The 1950s saw the opening of the main road in the port of Acapulco, along with the Scenic Road, the first hotels and the international airport. As a result, the city became a fashionable tourist destination for the Jetset. John F. Kennedy and Jacqueline spent their honeymoon in the city and Elisabeth Taylor married Mike Todd there.
The Acapulco chair was introduced at one of the hotels at that time. Its author is unknown – although it is said that a French traveler might have attempted to design a more “ventilated” chair to handle the heatwave. It was commercialized by Don José Cortés since 1951. Its design was inspired by the Mayan technique to weave hammocks. Natural fibers, however, were replaced by vinyl rope. A lacquered steel structure was clad in these coloured ropes. The result was a very striking and comfortable chair.
Tropi-Cal chairs by Danny Ho Fong and Miller Yee Fong, 1960s
Cultures from across the Pacific were reflected in mid-century furniture design. Natural materials and a modernist simplification of forms brought lightness to traditionally inspired designs.
In the 1950s, Danny Ho Fong started a furniture business. It was based on traditional Chinese design and incorporated a California style. Tropi-Cal, now Fong Brothers, was the name of the firm. Danny Ho Fong and his son Miller Yee Fong designed numerous pieces made of rattan or wicker for the brand. Fong was an American born in China in 1915 who had moved to the California coast in 1936. His son Miller had been born in 1942 in Los Angeles and graduated as an architect.
The chairs were made in Hong Kong. Some of them became museum collectibles. The Lotus Chair by Miller Yee, released in 1968, is now in the LACMA’s collection in Los Angeles. The Wave Chaise, designed by Danny Ho in 1966, is included in the MoMA’s collection in New York.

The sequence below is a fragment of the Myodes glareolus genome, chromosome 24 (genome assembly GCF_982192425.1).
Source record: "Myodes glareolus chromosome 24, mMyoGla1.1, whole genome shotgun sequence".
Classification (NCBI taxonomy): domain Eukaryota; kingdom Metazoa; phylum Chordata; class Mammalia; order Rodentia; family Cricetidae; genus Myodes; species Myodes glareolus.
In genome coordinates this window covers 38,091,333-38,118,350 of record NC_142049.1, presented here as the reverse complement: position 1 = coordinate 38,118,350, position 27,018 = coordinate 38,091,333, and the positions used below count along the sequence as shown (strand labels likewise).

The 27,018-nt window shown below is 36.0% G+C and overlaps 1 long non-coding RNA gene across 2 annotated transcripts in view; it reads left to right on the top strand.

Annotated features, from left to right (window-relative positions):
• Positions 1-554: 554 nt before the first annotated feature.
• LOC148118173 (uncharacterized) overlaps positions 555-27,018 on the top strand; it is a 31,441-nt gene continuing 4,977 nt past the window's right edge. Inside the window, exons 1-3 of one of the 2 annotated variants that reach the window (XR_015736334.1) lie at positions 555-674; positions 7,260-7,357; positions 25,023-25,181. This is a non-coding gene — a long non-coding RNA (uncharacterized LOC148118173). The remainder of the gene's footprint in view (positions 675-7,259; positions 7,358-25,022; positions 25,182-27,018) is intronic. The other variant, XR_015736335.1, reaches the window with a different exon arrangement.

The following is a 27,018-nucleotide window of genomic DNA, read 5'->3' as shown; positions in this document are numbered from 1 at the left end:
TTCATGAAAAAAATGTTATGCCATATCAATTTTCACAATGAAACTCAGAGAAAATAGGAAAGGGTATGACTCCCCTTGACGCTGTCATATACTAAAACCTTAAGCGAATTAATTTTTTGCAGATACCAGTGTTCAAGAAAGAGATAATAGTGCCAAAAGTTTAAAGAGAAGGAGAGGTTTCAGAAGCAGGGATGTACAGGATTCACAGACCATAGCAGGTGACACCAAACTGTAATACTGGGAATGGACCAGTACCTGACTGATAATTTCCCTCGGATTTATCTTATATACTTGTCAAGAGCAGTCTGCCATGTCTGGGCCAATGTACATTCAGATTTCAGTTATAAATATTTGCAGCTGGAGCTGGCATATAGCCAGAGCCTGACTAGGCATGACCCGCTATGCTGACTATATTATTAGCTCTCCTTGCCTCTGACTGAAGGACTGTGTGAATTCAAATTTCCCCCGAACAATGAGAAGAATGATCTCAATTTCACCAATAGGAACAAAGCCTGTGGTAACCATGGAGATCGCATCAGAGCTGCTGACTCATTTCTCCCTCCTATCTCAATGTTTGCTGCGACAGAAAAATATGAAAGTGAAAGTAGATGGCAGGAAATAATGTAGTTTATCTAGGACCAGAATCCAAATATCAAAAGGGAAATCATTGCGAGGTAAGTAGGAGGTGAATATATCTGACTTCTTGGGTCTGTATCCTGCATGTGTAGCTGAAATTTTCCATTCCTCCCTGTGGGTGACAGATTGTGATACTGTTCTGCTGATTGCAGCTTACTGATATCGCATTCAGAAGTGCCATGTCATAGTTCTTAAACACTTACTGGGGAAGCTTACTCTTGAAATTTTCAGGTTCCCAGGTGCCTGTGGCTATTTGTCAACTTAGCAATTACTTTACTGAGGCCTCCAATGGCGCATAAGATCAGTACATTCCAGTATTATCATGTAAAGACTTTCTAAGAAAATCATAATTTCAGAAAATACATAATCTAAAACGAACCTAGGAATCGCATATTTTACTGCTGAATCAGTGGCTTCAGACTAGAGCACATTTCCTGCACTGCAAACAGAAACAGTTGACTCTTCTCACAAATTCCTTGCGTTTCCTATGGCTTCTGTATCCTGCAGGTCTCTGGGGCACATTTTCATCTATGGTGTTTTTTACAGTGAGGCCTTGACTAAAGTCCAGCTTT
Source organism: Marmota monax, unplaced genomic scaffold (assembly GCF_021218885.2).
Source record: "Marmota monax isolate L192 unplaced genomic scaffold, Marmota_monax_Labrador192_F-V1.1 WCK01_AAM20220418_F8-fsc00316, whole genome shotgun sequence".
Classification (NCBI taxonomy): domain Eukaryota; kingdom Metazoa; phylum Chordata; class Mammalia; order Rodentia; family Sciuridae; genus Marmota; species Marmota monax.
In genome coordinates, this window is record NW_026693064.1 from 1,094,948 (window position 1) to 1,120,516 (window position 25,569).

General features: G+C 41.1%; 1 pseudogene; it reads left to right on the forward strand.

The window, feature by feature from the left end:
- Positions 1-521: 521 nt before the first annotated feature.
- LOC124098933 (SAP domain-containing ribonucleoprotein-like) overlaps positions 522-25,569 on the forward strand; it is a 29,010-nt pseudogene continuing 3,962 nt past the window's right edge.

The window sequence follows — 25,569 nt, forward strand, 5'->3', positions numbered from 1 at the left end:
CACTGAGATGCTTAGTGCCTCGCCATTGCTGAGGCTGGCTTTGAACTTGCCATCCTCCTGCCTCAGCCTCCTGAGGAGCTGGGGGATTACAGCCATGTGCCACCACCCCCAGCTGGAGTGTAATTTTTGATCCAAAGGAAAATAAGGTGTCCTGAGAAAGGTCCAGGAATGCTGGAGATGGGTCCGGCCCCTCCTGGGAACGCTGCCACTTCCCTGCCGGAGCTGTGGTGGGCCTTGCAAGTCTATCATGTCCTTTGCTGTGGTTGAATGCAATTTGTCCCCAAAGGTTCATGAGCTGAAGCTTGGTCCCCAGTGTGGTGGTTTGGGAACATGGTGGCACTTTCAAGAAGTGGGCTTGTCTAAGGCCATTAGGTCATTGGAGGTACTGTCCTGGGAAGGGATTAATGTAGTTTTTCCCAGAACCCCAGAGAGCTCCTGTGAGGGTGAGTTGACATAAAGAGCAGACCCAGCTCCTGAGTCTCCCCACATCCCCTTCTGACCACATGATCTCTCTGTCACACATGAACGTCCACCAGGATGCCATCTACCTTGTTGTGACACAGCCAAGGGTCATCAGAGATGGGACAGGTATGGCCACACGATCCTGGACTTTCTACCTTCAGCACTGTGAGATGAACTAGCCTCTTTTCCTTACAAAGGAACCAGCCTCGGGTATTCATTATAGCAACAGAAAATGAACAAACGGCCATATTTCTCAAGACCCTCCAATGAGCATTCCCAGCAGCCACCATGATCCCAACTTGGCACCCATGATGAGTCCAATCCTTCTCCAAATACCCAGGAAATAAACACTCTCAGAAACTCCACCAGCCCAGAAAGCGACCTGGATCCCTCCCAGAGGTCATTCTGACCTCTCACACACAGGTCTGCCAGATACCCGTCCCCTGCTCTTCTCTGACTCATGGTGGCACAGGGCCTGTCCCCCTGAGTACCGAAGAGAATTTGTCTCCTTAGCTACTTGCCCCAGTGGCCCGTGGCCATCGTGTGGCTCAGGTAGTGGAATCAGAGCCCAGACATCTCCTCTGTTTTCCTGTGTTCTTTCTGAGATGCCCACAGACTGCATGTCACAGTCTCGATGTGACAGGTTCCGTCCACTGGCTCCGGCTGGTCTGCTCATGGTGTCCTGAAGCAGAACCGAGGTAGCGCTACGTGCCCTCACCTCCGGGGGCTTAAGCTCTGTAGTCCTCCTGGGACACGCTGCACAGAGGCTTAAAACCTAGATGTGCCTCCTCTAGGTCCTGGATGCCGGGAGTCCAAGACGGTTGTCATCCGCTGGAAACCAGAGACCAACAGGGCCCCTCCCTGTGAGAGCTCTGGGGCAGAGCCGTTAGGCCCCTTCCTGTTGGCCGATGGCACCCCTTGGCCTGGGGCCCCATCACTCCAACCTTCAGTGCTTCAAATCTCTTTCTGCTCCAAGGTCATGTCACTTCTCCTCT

Locus Solus by Gaetana Aulenti, 1964
A pop spirit runs through the work of Gae Aulenti. This outdoor furniture set is colourful and versatile.
Gaetana Aulenti (1927-2012), better known as Gae Aulenti, graduated in architecture from the Politecnico di Milano in 1954. She was later part of the group of Italian architects who gathered around Casabella‘ s office between 1955 and 1965. As an architect, she designed the renovation of the Palace of Montjuïc to become the National Museum of Art of Catalonia in Barcelona.
Aulenti created several series of furniture throughout the 1960s for La Rinascente and later for Zanotta. In 1972 she participated in the exhibition Italy: The New Domestic Landscape curated by Emilio Ambasz at the MoMA. Her work had a pop spirit and a lighthearted style. She was part of the Neoliberty movement, which opposed Bauhaus rationalism.
In 1964 she designed a cheerful set of outdoor furniture. She called it Locus Solus and it was originally designed for Centro Studi Poltronova. Consisting of a set of tables and chairs, it had many variants: bench, stool, table, chaiselong and an unforgettable rocking chair. All the units were symmetrical and painted in bright colours. Made of lacquered metal, sometimes included a playful upholstery.